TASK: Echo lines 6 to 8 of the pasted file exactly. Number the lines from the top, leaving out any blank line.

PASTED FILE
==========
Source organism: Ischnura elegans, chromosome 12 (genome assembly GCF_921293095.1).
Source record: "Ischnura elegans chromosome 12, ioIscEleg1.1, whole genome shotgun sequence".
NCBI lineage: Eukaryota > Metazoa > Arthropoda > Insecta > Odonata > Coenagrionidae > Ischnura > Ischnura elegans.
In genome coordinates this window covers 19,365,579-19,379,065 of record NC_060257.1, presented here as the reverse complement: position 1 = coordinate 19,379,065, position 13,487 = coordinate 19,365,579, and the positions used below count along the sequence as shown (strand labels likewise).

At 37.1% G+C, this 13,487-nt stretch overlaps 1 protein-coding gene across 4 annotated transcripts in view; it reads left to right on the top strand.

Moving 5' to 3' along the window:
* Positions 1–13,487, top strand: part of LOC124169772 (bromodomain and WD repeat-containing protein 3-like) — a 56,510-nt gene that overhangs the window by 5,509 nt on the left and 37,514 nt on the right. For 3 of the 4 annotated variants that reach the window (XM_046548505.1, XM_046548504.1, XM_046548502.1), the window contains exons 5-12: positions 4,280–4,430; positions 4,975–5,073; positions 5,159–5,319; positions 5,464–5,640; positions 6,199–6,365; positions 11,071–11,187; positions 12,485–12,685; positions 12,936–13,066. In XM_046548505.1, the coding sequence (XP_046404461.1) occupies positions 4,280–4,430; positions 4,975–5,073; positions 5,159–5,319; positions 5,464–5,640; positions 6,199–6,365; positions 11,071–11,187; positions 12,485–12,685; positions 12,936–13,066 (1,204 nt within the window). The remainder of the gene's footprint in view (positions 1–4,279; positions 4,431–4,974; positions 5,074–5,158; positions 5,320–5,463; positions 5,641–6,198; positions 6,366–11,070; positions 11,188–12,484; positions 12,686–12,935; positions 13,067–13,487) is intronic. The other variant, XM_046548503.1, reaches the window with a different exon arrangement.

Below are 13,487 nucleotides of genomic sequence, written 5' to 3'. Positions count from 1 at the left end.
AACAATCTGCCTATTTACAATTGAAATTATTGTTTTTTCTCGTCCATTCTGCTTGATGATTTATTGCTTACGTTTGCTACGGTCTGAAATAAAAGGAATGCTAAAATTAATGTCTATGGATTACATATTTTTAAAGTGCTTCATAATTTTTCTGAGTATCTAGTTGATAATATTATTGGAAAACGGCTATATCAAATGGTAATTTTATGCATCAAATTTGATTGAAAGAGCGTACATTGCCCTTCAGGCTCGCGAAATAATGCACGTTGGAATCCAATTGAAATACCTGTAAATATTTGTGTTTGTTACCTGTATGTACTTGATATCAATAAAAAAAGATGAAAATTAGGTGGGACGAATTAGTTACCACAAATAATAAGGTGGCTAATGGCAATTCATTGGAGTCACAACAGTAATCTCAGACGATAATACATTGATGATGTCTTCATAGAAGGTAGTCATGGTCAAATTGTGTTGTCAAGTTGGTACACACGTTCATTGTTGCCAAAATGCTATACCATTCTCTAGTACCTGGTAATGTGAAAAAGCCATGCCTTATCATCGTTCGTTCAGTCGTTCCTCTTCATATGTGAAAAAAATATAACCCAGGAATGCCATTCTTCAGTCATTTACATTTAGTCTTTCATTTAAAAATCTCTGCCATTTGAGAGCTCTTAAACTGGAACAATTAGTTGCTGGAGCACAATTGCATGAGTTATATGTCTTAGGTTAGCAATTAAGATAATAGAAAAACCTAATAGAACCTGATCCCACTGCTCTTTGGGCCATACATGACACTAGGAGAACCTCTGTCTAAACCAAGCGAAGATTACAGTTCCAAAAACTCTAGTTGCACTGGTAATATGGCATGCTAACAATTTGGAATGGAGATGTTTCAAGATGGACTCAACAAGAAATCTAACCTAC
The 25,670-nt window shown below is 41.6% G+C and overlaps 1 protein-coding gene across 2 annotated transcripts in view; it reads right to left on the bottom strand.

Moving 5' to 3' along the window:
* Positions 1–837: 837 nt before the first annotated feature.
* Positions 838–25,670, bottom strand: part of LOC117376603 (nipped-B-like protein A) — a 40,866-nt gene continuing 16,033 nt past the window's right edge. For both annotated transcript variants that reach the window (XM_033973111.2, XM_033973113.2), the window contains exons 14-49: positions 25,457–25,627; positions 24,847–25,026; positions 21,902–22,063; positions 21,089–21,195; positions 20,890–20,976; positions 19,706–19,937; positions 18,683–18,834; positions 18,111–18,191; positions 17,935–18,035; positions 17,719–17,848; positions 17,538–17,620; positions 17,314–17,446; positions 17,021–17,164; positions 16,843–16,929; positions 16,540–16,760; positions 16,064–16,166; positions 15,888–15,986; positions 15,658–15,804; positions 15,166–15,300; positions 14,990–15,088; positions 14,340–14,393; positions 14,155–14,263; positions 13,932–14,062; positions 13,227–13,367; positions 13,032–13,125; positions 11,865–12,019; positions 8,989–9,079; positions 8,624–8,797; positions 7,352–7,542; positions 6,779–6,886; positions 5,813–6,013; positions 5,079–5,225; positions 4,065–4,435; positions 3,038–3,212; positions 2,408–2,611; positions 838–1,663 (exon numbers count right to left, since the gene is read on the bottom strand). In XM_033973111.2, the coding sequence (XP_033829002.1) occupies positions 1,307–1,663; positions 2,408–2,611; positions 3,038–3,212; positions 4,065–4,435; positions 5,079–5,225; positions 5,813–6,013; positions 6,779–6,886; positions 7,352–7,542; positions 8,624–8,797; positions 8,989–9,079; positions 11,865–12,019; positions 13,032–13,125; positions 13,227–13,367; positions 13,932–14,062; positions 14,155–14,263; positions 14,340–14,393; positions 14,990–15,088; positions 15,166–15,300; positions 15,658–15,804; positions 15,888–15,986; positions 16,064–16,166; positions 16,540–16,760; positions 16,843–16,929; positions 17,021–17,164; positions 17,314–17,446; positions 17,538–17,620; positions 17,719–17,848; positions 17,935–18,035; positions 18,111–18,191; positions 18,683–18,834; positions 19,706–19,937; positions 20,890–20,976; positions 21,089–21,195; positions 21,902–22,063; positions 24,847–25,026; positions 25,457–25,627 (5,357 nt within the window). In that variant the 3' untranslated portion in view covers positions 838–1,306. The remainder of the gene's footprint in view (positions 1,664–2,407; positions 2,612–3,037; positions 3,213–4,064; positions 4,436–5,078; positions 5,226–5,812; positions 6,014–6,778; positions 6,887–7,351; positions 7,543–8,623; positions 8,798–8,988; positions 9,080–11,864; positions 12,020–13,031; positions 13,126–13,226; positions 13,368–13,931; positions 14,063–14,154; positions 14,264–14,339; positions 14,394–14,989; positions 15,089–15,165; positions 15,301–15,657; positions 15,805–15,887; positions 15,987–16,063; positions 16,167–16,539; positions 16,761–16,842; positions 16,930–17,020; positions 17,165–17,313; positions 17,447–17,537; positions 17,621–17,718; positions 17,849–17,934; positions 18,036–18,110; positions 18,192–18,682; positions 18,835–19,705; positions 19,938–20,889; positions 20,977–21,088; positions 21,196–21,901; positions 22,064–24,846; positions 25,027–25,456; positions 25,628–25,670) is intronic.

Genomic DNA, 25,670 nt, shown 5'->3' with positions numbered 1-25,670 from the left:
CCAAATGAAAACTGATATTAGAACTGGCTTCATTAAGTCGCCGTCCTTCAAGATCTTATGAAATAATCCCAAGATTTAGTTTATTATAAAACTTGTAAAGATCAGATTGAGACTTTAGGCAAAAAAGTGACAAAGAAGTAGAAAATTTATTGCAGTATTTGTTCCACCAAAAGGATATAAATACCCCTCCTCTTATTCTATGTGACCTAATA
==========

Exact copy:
Moving 5' to 3' along the window:
* Positions 1–13,487, top strand: part of LOC124169772 (bromodomain and WD repeat-containing protein 3-like) — a 56,510-nt gene that overhangs the window by 5,509 nt on the left and 37,514 nt on the right. For 3 of the 4 annotated variants that reach the window (XM_046548505.1, XM_046548504.1, XM_046548502.1), the window contains exons 5-12: positions 4,280–4,430; positions 4,975–5,073; positions 5,159–5,319; positions 5,464–5,640; positions 6,199–6,365; positions 11,071–11,187; positions 12,485–12,685; positions 12,936–13,066. In XM_046548505.1, the coding sequence (XP_046404461.1) occupies positions 4,280–4,430; positions 4,975–5,073; positions 5,159–5,319; positions 5,464–5,640; positions 6,199–6,365; positions 11,071–11,187; positions 12,485–12,685; positions 12,936–13,066 (1,204 nt within the window). The remainder of the gene's footprint in view (positions 1–4,279; positions 4,431–4,974; positions 5,074–5,158; positions 5,320–5,463; positions 5,641–6,198; positions 6,366–11,070; positions 11,188–12,484; positions 12,686–12,935; positions 13,067–13,487) is intronic. The other variant, XM_046548503.1, reaches the window with a different exon arrangement.

Below are 13,487 nucleotides of genomic sequence, written 5' to 3'. Positions count from 1 at the left end.